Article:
"Quentin & Philip: A Double Portrait" by Andrew Barrow (Pan,2002) has got me reading again unexpectedly. As the title suggests it's a combined biography, its subjects Quentin Crisp (who probably needs so explanation) and poet Philip O'Connor, infamous crazed bohemian and author of "Memoirs of a Public Baby".
I bought Barrow's book because a) it was attractively cheap and b) I have an interest in O'Connor following my early reading of "Baby" and his appearance in "Children of Albion". But Crisp's story engages just as much as O'Connor's. The whole book, in fact, is a compelling insight into the bohemian world of England before the 1960s, when underground/ alternative lifestyles are supposed to have begun in earnest but--if the evidence of this biography and Nigel Richardson's brilliant "Dog Days in Soho" is to be believed, which I think it is--everything actually started to get a little bit tame.
I always found Crisp an irritating so-and-so watching him on television before his death, but what an important trail he blazed for homosexuals in this country. Though I'm no expert, the openly gay, unapologetically camp men on our tv screens today like Graham Norton or Richard (last name unkown) the "sexual terrorist" on this year's Big Brother, seem almost lineal descendents of the primped and painted creation Crisp took into the streets of London in the 1930s. If they have any freedom at all to be themselves today--and I imagine they have some--isn't it thanks in part to the many, many beatings Crisp had from ignorant Londoners back then, who took it upon themselves to punish him for his presumptuous freedom?(and succeeded only in making this perversely stubborn man even more determined to be beautiful.)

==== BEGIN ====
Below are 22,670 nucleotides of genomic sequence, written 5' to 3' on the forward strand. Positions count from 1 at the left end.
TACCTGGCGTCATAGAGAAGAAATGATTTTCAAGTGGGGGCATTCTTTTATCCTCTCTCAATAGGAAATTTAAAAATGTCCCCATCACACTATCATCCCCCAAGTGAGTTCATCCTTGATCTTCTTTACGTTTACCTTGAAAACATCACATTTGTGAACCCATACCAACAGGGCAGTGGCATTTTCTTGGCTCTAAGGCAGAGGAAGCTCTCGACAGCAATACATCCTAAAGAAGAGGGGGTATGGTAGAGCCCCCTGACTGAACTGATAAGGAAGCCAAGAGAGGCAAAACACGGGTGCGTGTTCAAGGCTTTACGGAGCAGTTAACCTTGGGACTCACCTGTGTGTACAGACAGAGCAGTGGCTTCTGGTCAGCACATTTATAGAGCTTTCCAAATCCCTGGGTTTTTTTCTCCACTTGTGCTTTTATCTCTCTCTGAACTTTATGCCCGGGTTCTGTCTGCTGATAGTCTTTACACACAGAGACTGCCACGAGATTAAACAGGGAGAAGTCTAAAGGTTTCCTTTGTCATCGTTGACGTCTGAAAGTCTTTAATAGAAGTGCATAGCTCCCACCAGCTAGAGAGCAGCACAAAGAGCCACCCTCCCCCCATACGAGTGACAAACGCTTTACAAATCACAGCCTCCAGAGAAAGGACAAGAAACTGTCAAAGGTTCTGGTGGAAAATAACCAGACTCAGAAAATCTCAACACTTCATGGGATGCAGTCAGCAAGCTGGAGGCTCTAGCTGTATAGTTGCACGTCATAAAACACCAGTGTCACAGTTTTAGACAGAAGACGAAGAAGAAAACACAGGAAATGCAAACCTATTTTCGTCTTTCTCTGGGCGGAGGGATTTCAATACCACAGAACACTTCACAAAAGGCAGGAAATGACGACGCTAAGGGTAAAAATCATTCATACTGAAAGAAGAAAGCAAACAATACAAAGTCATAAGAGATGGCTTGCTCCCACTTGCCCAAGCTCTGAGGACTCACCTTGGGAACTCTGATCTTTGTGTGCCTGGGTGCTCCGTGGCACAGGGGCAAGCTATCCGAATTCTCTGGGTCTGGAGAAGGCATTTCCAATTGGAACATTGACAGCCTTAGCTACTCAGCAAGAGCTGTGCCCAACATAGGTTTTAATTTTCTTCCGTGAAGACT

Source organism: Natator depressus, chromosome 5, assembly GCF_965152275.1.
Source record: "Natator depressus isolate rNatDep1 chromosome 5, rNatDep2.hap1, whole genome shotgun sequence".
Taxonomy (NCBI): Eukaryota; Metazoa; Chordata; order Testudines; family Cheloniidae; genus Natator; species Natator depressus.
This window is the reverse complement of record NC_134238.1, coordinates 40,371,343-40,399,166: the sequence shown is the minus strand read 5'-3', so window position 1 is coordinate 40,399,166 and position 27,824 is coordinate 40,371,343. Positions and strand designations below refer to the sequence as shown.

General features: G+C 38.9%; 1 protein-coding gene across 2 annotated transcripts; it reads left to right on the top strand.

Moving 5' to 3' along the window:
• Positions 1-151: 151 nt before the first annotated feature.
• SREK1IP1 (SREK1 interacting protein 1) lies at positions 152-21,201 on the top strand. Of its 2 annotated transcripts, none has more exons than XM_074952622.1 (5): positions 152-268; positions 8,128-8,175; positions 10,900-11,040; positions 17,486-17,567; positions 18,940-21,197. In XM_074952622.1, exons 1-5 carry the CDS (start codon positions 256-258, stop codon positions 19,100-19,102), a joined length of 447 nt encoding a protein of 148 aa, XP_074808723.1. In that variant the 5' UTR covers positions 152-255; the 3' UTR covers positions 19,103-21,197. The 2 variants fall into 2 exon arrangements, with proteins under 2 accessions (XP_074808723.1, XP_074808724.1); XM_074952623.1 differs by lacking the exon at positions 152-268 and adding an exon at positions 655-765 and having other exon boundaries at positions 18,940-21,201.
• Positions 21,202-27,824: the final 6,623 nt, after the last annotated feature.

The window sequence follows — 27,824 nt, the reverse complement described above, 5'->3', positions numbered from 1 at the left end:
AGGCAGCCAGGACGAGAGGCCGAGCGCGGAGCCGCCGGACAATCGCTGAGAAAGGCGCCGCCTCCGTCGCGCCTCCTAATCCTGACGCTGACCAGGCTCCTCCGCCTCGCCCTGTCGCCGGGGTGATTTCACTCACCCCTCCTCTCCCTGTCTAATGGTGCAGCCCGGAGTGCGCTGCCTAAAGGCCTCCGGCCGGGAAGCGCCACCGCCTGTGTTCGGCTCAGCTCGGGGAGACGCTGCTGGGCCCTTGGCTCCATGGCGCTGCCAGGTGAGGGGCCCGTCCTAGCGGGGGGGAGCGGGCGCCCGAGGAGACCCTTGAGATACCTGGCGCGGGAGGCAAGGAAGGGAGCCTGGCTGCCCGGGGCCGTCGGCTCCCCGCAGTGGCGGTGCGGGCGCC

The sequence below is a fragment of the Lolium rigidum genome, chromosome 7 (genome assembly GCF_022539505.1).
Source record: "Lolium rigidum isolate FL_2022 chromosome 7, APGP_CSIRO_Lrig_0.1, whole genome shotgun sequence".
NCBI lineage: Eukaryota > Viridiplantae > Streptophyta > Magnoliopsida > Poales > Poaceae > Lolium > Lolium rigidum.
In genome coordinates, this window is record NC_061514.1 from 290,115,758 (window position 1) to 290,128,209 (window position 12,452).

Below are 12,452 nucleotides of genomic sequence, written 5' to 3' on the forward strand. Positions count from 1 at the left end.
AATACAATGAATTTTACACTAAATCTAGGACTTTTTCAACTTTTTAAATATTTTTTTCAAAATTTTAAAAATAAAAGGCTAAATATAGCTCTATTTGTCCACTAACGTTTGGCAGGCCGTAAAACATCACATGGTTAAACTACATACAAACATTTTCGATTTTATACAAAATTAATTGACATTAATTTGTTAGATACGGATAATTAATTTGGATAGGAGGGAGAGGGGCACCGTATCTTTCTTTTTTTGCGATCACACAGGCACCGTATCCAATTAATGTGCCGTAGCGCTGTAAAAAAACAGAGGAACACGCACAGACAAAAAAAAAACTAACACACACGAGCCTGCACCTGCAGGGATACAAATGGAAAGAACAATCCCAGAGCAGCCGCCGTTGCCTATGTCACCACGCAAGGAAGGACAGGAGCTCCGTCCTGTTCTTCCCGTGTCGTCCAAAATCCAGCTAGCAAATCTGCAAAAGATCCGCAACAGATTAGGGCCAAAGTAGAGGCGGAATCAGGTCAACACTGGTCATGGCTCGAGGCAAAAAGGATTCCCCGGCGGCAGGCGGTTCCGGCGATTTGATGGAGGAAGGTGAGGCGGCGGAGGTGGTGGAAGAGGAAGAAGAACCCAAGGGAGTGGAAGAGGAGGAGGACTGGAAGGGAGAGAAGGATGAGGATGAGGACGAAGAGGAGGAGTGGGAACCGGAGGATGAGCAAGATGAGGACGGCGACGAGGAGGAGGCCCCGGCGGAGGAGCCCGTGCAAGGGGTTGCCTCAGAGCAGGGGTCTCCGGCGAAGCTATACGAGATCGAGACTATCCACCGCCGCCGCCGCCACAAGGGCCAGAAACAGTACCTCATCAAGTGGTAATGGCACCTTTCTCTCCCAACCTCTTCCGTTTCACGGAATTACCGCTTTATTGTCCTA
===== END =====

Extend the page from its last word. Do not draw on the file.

Maybe if there are any gay readers out there, you can tell me what you think. I don't want to put myself in the position of telling you about your lives, since I barely understand my own.